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Licencing etc....

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Hello, I have just finished my first games project - an Arkanoid Clone. But I coded it in an Introductory version of VC++ 6.0. As a result a little window pops up every time I run my executable saying - "The Terms of the end user licence agreement for Visual C++ Introductory Edition do not permit redistribution of executables you create with this product" - Does this mean I can''t post my game up on the net in order for people to download it? If so, Is there another way round this without having to pay anything? I''m 15 and extremely skint! Thanks. Hugh Osborne

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yep you are not allowed to do it, but you can use a free compiler instead just to compile and get rid of this message (+redistribut it legally)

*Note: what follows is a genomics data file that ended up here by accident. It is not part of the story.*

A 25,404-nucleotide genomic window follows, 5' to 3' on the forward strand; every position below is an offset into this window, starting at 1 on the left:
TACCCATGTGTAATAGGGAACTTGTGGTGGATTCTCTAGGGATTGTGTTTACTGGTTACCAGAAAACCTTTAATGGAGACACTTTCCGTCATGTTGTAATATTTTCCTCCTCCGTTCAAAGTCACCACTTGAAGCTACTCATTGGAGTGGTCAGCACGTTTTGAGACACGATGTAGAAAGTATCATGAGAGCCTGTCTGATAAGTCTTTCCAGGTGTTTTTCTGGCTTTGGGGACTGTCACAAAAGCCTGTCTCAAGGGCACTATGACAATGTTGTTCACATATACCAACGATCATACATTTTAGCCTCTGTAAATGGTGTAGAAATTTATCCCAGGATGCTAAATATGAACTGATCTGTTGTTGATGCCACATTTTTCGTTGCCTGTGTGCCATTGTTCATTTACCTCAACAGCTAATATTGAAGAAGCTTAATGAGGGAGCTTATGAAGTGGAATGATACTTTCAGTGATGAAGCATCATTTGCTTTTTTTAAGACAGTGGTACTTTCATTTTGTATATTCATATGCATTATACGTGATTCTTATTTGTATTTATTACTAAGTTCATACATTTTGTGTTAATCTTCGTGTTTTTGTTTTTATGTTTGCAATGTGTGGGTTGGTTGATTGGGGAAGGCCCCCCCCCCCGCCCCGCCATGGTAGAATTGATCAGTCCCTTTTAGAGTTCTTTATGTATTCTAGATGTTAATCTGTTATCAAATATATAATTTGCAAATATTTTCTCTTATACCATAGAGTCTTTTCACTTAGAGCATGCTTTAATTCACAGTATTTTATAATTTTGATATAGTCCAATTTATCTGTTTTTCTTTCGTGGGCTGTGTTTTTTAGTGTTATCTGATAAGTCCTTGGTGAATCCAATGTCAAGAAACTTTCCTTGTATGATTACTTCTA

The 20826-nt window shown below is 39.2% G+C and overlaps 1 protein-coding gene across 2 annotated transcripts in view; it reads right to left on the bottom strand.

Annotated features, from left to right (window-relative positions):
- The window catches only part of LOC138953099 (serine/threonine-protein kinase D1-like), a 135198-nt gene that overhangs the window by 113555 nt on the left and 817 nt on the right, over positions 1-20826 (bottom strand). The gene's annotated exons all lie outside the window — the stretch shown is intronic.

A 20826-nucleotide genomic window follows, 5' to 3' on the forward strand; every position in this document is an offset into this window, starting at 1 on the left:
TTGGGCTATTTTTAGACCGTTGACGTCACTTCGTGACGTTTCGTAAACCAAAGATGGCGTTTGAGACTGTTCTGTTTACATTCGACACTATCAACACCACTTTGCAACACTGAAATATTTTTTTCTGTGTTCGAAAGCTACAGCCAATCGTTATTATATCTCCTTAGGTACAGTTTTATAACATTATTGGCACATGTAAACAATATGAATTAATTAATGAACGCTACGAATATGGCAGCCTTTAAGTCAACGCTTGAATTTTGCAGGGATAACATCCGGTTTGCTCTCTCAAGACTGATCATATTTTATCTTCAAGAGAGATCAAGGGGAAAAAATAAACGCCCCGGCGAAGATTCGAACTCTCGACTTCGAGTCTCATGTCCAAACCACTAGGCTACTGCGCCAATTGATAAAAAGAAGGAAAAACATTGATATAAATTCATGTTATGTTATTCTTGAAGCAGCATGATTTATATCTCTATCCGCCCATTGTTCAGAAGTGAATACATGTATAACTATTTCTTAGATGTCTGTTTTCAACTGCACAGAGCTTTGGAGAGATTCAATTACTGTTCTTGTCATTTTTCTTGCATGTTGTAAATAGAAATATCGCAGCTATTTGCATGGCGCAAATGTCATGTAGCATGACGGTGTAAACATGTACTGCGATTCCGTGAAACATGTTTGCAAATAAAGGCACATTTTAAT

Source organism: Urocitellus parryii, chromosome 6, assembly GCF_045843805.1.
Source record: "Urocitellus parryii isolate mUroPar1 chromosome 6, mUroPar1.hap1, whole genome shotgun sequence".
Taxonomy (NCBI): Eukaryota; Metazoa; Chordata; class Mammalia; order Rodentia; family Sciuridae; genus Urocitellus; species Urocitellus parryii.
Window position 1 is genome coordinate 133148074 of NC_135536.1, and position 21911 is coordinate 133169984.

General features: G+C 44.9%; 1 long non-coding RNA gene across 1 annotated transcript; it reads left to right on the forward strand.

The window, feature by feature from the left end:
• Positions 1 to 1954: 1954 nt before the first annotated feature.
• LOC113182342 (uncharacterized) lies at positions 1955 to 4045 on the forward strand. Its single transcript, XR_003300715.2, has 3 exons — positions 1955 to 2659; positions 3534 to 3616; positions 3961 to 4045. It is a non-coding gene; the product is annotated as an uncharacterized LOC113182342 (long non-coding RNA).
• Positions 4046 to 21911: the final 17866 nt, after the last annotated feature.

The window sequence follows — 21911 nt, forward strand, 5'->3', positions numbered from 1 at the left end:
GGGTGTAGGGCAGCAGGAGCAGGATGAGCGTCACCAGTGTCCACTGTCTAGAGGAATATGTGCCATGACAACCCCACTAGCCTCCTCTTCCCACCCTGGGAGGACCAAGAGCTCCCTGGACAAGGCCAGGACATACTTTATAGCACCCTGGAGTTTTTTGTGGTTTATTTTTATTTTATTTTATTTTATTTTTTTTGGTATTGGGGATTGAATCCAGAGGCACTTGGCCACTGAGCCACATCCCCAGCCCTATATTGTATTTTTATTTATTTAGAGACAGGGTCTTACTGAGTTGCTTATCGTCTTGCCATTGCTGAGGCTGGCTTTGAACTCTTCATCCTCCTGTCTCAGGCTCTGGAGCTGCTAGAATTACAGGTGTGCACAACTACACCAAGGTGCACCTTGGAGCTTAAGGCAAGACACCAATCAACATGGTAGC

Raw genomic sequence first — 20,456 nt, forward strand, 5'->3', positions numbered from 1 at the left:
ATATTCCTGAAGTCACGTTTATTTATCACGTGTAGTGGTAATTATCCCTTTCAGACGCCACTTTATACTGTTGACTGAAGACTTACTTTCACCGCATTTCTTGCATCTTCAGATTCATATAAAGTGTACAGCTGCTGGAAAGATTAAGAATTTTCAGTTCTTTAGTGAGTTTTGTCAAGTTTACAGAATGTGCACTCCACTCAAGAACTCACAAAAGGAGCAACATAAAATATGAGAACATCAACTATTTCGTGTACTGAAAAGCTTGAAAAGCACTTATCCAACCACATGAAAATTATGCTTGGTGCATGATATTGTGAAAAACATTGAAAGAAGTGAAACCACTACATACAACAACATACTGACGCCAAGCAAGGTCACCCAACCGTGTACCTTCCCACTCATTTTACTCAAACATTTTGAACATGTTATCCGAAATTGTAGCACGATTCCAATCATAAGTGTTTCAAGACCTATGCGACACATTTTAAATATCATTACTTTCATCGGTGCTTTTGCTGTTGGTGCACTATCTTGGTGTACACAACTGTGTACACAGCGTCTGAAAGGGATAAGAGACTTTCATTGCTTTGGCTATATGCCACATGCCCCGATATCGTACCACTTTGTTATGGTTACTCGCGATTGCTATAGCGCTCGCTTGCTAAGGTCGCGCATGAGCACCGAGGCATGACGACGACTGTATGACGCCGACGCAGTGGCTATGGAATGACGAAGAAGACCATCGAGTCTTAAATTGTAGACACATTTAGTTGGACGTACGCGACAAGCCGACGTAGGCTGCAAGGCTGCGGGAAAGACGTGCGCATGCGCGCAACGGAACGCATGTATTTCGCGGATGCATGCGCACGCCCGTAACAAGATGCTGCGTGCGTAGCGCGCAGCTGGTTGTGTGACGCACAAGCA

T2k

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You''ll need to download a good freeware compiler. There are several around, I would suggest Bloodshed Dev C++. I''m sure other people will have other suggestions as well.

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Guest Anonymous Poster
Or use warezzzzed copy.

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quote:
Original post by Anonymous Poster
Or use warezzzzed copy.


Idiot.

And to the OP:
Just use some free compiler. BCC, GCC etc.



"Yeah, I would've killed you, but I'm glad I didn't - the paperwork is a bitch"

[edited by - rohde on November 9, 2003 6:59:43 PM]

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Jsut ask a friend or anyone who has a full-copy to compile it for you on their machine. Problem solved